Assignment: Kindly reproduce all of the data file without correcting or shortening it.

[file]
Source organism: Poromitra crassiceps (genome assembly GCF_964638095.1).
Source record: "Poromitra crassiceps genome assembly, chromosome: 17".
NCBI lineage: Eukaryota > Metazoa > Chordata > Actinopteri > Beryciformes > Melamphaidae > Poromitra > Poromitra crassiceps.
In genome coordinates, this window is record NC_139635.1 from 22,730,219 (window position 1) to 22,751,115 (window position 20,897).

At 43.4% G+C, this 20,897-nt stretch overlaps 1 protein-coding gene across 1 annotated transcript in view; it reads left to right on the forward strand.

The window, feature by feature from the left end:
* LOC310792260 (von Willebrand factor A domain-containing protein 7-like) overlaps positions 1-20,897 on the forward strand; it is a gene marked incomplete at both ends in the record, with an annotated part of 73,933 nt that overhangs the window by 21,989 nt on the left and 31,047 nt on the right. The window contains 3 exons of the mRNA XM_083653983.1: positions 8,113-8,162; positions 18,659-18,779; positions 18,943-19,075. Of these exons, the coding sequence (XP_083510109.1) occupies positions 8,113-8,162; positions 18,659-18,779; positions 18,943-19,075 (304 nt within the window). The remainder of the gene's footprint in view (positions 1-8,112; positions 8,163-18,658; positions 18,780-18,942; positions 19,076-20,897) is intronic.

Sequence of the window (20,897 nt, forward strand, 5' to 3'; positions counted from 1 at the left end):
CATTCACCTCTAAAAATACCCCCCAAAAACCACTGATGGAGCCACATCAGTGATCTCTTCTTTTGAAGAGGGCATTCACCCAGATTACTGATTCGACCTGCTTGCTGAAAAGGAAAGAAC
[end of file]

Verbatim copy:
Source organism: Poromitra crassiceps (genome assembly GCF_964638095.1).
Source record: "Poromitra crassiceps genome assembly, chromosome: 17".
NCBI lineage: Eukaryota > Metazoa > Chordata > Actinopteri > Beryciformes > Melamphaidae > Poromitra > Poromitra crassiceps.
In genome coordinates, this window is record NC_139635.1 from 22,730,219 (window position 1) to 22,751,115 (window position 20,897).

At 43.4% G+C, this 20,897-nt stretch overlaps 1 protein-coding gene across 1 annotated transcript in view; it reads left to right on the forward strand.

The window, feature by feature from the left end:
* LOC310792260 (von Willebrand factor A domain-containing protein 7-like) overlaps positions 1-20,897 on the forward strand; it is a gene marked incomplete at both ends in the record, with an annotated part of 73,933 nt that overhangs the window by 21,989 nt on the left and 31,047 nt on the right. The window contains 3 exons of the mRNA XM_083653983.1: positions 8,113-8,162; positions 18,659-18,779; positions 18,943-19,075. Of these exons, the coding sequence (XP_083510109.1) occupies positions 8,113-8,162; positions 18,659-18,779; positions 18,943-19,075 (304 nt within the window). The remainder of the gene's footprint in view (positions 1-8,112; positions 8,163-18,658; positions 18,780-18,942; positions 19,076-20,897) is intronic.

Sequence of the window (20,897 nt, forward strand, 5' to 3'; positions counted from 1 at the left end):
CATTCACCTCTAAAAATACCCCCCAAAAACCACTGATGGAGCCACATCAGTGATCTCTTCTTTTGAAGAGGGCATTCACCCAGATTACTGATTCGACCTGCTTGCTGAAAAGGAAAGAAC